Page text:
Despite some problems, the Cash for Clunkers program was a big success, contends a new study.

Despite some well-publicized problems with the administration of last year’s so-called Cash for Clunkers program, the venture performed even better than anticipated, according to a new study that shows it brought significant incremental sales to a struggling U.S. automotive market.

In all, the Cash Allowance Rebate System, or CARS, directly generated 542,000 sales that would not have been made without the program, which offered qualifying buyers incentives of up to $4,500, reveals a new study by Maritz Automotive Research Group.  In addition, about 250,000 “halo sales” were created, according to Maritz Vice President Dave Fish.  Those were sales made to buyers who either didn’t qualify for the tax credits or who decided to purchase a vehicle that wan’t covered by CARS.

“As far as taxpayers are concerned,” said Fish, “from a return-on-investment standpoint, (the program) certainly met its goals” of both stimulating the automotive market and removing inefficient, polluting cars from the road.”

More important, the Maritz data reveal, the Cash for Clunkers program did not have a significant pull-ahead effect.  That was a key concern raised by critics who feared potential buyers would simply come to market earlier than they’d planned, resulting in a sharp downturn in sales after CARS was completed.  In fact, there was only a modest dip in the market in September, stressed Fish, not a wholesale plunge that could have stretched out for months.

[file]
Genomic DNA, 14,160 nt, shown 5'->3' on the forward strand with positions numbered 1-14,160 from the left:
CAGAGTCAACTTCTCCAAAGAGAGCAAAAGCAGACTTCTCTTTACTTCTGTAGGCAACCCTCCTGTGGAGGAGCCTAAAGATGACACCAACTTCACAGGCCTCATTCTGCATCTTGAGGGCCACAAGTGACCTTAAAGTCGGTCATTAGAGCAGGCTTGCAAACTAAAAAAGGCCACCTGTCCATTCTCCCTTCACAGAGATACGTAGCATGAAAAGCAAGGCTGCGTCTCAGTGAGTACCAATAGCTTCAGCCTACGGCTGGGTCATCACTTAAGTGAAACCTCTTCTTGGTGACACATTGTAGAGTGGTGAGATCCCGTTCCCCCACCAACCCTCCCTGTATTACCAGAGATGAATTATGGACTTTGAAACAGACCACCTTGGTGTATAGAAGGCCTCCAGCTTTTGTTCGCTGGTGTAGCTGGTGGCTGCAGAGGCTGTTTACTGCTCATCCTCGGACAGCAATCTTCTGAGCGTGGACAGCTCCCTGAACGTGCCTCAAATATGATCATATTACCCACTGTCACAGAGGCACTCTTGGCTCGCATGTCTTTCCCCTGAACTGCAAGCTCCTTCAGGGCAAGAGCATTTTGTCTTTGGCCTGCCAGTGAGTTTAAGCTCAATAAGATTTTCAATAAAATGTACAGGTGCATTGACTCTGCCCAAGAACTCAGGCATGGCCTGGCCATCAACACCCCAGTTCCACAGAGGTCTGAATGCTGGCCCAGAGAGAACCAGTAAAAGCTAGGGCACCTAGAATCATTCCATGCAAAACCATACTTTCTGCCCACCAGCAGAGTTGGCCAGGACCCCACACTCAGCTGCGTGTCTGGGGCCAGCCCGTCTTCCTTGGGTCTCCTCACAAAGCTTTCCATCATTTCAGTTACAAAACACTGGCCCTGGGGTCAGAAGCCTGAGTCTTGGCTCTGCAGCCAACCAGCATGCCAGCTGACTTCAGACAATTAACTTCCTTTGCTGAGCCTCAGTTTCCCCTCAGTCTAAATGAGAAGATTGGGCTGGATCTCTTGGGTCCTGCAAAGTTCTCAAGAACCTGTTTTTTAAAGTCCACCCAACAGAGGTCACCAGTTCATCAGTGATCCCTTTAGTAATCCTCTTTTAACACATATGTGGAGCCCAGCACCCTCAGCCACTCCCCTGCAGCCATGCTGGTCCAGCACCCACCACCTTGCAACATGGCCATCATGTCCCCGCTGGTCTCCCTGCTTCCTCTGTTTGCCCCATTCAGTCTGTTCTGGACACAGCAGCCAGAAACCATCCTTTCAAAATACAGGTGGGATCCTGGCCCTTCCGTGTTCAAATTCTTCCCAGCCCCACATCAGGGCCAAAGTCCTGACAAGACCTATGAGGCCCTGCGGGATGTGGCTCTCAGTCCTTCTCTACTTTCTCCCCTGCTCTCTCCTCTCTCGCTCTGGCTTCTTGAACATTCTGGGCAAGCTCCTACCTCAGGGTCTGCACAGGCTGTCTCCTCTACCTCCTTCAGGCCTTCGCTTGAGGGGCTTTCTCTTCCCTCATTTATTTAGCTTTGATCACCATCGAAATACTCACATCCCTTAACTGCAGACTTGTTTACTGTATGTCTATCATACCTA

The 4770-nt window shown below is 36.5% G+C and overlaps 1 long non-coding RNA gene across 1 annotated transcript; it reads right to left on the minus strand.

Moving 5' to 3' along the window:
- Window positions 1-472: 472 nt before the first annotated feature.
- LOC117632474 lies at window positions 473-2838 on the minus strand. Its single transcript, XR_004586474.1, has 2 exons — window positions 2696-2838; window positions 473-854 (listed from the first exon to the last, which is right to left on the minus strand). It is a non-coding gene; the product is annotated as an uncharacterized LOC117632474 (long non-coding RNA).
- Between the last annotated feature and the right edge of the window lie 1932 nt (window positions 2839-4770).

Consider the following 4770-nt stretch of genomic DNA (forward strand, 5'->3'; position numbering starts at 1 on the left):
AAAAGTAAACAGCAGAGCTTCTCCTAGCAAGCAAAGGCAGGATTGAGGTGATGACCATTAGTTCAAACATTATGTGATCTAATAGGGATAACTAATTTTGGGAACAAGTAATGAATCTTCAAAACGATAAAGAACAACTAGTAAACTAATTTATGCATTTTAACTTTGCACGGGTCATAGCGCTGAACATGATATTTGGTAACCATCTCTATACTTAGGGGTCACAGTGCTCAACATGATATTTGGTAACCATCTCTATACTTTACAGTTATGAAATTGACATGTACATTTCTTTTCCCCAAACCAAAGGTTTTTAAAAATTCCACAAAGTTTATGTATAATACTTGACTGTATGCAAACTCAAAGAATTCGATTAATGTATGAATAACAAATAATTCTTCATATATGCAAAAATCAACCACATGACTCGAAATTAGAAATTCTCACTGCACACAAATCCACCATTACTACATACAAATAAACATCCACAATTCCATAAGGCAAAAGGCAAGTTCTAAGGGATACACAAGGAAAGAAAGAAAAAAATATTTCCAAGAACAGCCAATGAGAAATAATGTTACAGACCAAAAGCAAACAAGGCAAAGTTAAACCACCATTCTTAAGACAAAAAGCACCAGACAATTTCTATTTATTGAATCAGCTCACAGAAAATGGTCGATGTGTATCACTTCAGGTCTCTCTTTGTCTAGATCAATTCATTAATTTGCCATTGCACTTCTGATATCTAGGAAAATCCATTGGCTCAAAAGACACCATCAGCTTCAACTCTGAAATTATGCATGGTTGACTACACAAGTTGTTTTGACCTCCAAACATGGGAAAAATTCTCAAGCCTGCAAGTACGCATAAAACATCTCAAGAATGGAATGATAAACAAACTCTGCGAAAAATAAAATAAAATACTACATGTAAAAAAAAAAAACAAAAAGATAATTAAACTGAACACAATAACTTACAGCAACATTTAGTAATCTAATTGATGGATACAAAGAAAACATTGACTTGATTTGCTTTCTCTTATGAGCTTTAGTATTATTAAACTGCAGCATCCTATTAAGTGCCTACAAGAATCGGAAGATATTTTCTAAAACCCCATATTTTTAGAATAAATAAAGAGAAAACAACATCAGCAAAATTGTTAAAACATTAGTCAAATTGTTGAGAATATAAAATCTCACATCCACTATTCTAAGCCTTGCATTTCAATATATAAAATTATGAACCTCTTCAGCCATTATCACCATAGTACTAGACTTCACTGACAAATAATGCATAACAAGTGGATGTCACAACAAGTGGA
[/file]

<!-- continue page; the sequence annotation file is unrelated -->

“We did not mortage the future because these buyers are different” from traditional new car customers, Fish said.  Those who took advantage of the CARS program, he stressed, were far more likely to buy used cars than new if they weren’t given the government tax incentives.

“We were pulling from the used market, people who normally wouldn’t buy a new vehicle,” said Fish.

Asked whether there is justification to repeat the CARS program, Fish stressed that more research is necessary to ensure there’s a large enough pool of used car owners willing and able to switch to something new, but he added that, “My sense is there are a lot more (which would) merit revisiting the program.”

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